Friendships on the Job May Need Boundaries
Here are boundaries that you may want to consider:
1 – Keep talking to a minimum and the work to a maximum. It’s great to have someone in the office to chat with during slow periods. However, spending most of the work day socializing with your friend is definitely a “no-no.” Remember even though you’re buddies, you are in a work environment and you need to be productive.
2 – If it is Human Resources related, stay out of the mix. This is especially difficult if your friend is having work related problems requiring disciplinary measures. “Guilt by association” is an important term to remember. This is not to say you can’t help your friends out if they are in a jam. You may, however, not have all the facts. They also may be embarrassed and may not want you to become involved or even know about the situation. If it involves Human Resources, keep your nose out of the mix.
3 – What happens out of the office should stay out of the office. Bringing your personal life into the office is tricky enough when it involves just you. The temptation to talk about that “wild night of partying” may be tempting, but it definitely has no place in the office. Remember that bragging about late night drinking binges in front of your supervisor, may severely hamper your chances for a promotion.
4 – Have a friend, but be friendly to everyone. What is one of the most important causes of low morale in the office? If you guessed “cliques” you’re correct. Don’t be friends to the extent you exclude others in the office. Sitting around whispering, noticeably halting a conversation when others come around or just being mean to anyone other then your friend is a definite morale buster. If you can’t help yourself and just can’t stand to talk to anyone but your friend, you better hope you don’t need teammates in the near future.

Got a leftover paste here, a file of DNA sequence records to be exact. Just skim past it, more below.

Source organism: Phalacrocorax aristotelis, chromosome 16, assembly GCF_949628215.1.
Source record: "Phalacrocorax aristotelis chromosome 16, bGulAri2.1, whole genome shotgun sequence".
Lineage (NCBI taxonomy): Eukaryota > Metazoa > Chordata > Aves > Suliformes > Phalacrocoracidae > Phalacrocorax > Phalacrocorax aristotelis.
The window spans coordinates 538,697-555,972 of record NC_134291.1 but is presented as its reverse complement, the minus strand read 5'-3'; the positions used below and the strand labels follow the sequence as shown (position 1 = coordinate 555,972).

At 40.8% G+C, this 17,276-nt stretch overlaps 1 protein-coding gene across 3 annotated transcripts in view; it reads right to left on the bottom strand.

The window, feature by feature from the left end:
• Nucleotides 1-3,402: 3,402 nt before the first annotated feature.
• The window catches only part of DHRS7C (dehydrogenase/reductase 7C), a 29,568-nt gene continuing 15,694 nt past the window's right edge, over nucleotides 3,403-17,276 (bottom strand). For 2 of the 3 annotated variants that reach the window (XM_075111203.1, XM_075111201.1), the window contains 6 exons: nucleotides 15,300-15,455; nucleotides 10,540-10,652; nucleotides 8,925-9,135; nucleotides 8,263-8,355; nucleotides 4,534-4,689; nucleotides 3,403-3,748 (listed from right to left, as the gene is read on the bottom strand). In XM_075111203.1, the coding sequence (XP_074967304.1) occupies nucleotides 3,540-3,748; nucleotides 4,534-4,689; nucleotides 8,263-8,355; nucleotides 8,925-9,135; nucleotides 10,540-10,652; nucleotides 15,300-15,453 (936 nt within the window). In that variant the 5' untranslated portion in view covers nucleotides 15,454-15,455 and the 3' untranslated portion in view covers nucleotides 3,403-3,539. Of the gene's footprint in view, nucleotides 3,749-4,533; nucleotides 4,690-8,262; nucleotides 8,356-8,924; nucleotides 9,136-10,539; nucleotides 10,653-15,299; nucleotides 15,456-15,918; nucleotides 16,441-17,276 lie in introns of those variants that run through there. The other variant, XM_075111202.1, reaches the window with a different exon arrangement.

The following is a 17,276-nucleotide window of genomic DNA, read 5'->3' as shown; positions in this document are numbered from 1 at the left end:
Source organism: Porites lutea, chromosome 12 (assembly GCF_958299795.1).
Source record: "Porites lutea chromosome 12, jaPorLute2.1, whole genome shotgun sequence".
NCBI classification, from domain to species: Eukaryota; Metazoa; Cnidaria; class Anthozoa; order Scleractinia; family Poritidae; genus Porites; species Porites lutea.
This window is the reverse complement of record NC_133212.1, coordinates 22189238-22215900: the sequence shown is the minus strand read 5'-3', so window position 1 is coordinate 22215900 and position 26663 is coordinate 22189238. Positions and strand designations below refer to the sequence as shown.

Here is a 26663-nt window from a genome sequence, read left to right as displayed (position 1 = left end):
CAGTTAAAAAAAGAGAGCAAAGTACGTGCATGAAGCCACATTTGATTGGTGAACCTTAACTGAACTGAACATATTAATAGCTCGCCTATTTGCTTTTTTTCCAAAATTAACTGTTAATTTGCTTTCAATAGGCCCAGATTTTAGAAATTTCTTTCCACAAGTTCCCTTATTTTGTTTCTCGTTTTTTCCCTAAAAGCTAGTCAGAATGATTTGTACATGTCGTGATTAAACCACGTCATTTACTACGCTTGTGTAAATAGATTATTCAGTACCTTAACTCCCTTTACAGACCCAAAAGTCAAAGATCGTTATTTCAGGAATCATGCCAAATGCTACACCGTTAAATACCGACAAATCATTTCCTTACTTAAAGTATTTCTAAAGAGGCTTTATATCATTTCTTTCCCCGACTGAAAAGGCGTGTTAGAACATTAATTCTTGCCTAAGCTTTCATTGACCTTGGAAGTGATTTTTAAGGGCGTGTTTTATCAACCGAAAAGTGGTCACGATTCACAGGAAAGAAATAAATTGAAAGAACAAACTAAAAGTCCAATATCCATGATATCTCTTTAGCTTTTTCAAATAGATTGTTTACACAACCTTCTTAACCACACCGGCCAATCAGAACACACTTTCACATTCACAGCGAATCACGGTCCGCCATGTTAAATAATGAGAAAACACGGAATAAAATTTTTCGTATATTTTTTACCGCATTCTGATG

5 – The end of a friendship is not the end of a co-worker relationship. Unfortunately there comes a time when the friendship may come to an end for one reason or another. One of the hardest things to do is to work with someone that you have a problem with. The problem is compounded when that person used to be your friend. Remember that you’re still in a professional environment and changing jobs just because you changed friends is not an option. If there were ever a reason for not having friends in the workplace, this is it. If you don’t think you can maintain solid co-worker relationships, weigh the options of starting a friendship against keeping your job.
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